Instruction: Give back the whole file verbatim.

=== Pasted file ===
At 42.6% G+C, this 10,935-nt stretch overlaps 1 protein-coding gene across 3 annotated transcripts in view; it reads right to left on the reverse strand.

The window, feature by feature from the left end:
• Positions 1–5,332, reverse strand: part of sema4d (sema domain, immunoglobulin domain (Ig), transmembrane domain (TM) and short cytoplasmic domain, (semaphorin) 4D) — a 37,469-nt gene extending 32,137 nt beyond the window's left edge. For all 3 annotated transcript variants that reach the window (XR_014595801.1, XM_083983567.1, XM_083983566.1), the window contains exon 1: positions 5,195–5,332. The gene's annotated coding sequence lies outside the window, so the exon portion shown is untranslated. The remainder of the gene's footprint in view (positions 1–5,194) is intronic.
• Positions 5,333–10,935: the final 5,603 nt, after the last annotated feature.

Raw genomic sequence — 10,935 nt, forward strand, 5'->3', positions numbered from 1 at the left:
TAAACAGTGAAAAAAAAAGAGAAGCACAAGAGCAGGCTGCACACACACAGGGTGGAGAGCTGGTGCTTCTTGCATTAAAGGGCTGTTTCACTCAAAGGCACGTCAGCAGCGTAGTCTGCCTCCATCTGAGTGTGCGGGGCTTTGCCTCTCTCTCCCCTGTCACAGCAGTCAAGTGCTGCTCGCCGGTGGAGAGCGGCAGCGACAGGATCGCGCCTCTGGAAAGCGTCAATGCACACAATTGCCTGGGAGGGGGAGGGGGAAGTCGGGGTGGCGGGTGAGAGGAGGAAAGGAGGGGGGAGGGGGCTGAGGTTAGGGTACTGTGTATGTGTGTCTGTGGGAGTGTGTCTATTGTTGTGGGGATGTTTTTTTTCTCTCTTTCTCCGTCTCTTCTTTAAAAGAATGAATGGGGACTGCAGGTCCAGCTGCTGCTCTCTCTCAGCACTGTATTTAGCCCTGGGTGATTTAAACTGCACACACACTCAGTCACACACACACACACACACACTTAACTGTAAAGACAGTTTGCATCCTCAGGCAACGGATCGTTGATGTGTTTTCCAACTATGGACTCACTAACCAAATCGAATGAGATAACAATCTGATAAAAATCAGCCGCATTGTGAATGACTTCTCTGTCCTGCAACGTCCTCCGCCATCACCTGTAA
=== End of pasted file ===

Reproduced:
At 42.6% G+C, this 10,935-nt stretch overlaps 1 protein-coding gene across 3 annotated transcripts in view; it reads right to left on the reverse strand.

The window, feature by feature from the left end:
• Positions 1–5,332, reverse strand: part of sema4d (sema domain, immunoglobulin domain (Ig), transmembrane domain (TM) and short cytoplasmic domain, (semaphorin) 4D) — a 37,469-nt gene extending 32,137 nt beyond the window's left edge. For all 3 annotated transcript variants that reach the window (XR_014595801.1, XM_083983567.1, XM_083983566.1), the window contains exon 1: positions 5,195–5,332. The gene's annotated coding sequence lies outside the window, so the exon portion shown is untranslated. The remainder of the gene's footprint in view (positions 1–5,194) is intronic.
• Positions 5,333–10,935: the final 5,603 nt, after the last annotated feature.

Raw genomic sequence — 10,935 nt, forward strand, 5'->3', positions numbered from 1 at the left:
TAAACAGTGAAAAAAAAAGAGAAGCACAAGAGCAGGCTGCACACACACAGGGTGGAGAGCTGGTGCTTCTTGCATTAAAGGGCTGTTTCACTCAAAGGCACGTCAGCAGCGTAGTCTGCCTCCATCTGAGTGTGCGGGGCTTTGCCTCTCTCTCCCCTGTCACAGCAGTCAAGTGCTGCTCGCCGGTGGAGAGCGGCAGCGACAGGATCGCGCCTCTGGAAAGCGTCAATGCACACAATTGCCTGGGAGGGGGAGGGGGAAGTCGGGGTGGCGGGTGAGAGGAGGAAAGGAGGGGGGAGGGGGCTGAGGTTAGGGTACTGTGTATGTGTGTCTGTGGGAGTGTGTCTATTGTTGTGGGGATGTTTTTTTTCTCTCTTTCTCCGTCTCTTCTTTAAAAGAATGAATGGGGACTGCAGGTCCAGCTGCTGCTCTCTCTCAGCACTGTATTTAGCCCTGGGTGATTTAAACTGCACACACACTCAGTCACACACACACACACACACACTTAACTGTAAAGACAGTTTGCATCCTCAGGCAACGGATCGTTGATGTGTTTTCCAACTATGGACTCACTAACCAAATCGAATGAGATAACAATCTGATAAAAATCAGCCGCATTGTGAATGACTTCTCTGTCCTGCAACGTCCTCCGCCATCACCTGTAA